As I get further into test automation, I have begun to wonder what QA activity should be directed towards verifying that automated tests do in fact do what they say on the tin?
- Require significant investment of time and resources to set up
- They claim to give the company confidence in the quality of its product
- They are programs in themselves, and can be quite complex (indeed, GUI testing can often be frustratingly difficult to get right)
- Test automation is often seen as a lesser activity, and assigned to more junior developers.
- Review of test automation cases can be weaker than review of production code.
Given that significant resources are put into creating automated tests, and that they serve a commercially valuable purpose, what review/ QA processes should, in your view, be directed at confirming that they work? Has anyone here found tests that appear to pass whilst not actually exercising the SUT in an epistemically valid way? Or even worse, tests that just end with "return true;"? Obviously we can't get into an infinite regression, where we write tests that test tests that test tests that test tests... etc., but is it reasonable to direct some quality assurance activity towards validating test code?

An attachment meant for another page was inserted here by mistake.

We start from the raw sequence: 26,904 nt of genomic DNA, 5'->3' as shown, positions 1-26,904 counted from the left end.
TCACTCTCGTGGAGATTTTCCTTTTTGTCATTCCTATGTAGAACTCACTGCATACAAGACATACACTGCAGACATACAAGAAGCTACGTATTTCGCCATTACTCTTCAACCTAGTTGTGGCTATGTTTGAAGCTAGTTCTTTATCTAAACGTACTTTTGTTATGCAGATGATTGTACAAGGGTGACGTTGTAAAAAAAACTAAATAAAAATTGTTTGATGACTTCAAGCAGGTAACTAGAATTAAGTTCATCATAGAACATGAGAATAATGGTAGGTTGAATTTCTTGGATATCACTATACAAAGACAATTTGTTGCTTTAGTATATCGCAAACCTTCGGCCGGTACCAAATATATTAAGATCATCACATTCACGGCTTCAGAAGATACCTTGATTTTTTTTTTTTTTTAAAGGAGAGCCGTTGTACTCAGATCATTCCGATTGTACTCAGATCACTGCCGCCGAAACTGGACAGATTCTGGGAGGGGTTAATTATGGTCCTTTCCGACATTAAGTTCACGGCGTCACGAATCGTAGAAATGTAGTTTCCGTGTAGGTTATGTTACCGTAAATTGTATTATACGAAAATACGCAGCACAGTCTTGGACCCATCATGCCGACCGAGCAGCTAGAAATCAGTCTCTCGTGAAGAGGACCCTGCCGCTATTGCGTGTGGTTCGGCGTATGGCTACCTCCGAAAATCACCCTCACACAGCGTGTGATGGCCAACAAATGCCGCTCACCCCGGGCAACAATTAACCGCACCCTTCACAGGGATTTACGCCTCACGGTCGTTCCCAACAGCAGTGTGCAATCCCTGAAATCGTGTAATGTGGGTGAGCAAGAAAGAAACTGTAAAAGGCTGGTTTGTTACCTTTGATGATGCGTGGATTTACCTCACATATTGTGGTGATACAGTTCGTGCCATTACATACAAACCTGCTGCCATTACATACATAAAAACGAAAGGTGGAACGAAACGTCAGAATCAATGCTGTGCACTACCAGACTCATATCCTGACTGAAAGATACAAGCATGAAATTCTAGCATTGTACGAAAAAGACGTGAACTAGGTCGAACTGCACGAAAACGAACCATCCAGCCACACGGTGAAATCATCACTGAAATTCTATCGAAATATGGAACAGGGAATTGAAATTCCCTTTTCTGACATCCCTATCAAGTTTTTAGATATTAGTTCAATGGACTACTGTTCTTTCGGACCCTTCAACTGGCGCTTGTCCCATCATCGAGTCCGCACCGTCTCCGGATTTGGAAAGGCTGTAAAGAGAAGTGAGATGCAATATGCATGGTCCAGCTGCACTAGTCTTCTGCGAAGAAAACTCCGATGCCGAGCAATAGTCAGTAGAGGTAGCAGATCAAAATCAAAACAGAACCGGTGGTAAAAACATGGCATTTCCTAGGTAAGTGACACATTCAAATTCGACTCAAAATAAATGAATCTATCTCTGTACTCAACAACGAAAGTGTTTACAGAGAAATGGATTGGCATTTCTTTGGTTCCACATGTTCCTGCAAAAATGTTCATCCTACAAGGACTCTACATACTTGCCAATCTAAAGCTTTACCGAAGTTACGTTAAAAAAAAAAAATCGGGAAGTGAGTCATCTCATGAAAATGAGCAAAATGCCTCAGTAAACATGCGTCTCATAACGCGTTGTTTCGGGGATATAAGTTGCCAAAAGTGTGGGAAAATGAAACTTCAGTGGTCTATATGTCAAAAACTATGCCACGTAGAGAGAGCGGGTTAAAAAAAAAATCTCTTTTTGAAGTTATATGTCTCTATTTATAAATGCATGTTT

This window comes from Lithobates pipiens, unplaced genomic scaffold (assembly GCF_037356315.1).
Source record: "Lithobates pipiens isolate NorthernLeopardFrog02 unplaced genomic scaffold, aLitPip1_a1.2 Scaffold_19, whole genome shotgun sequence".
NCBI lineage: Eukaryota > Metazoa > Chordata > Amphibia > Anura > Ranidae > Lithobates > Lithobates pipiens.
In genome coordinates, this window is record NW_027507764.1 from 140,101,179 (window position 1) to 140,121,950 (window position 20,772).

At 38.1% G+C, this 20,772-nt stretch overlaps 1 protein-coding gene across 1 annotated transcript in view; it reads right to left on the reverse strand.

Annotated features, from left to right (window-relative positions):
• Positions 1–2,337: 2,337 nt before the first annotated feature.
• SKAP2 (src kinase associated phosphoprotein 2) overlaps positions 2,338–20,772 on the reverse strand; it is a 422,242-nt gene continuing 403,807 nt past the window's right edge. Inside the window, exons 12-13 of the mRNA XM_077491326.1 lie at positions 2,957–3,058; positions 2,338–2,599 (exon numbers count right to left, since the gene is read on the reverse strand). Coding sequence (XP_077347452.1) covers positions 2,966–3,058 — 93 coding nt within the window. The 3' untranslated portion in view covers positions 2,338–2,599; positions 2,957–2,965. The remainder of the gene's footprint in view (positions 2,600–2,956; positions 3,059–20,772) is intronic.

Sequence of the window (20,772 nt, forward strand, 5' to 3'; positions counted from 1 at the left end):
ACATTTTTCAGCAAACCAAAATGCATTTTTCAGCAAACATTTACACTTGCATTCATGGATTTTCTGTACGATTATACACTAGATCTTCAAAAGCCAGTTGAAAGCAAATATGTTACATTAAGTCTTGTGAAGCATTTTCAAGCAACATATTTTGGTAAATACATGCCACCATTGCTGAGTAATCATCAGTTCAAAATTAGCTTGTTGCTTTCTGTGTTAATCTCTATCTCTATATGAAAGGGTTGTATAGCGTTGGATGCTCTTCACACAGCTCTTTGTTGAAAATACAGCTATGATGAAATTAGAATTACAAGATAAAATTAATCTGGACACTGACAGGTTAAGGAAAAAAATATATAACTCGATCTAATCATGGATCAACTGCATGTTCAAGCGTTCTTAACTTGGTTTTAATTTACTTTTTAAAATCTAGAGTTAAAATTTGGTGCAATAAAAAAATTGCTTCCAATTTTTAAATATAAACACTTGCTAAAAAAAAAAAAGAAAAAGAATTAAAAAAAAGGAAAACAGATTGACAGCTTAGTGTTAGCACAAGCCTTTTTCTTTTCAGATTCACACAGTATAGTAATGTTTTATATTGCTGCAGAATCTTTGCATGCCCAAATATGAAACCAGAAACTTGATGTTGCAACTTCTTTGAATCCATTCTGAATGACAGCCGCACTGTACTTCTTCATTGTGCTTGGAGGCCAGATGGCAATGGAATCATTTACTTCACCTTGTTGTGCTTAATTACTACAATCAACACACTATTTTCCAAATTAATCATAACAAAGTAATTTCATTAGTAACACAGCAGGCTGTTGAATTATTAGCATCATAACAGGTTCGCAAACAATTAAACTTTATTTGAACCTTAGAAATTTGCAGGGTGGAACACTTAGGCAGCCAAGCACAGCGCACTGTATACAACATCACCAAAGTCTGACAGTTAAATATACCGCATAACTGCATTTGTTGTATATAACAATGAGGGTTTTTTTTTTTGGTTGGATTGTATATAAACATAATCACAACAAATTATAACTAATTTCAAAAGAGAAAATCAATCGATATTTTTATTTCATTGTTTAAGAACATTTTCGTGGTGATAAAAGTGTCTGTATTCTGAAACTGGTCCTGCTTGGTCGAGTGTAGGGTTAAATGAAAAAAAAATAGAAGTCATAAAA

If you adopt page object model style testing, you may end up with complex object models that represent the SUT to your tests - this is another area that may require QA attention - the ancillary code that supports test execution. Test framework code should be rigorous. How do you ensure that rigor?
I understand that the answer to this will depend on the criticality of the SUT (e.g. dispensary systems require greater assurance that flash games), but what sort of questions should I be asking myself and others about the validity of our test code?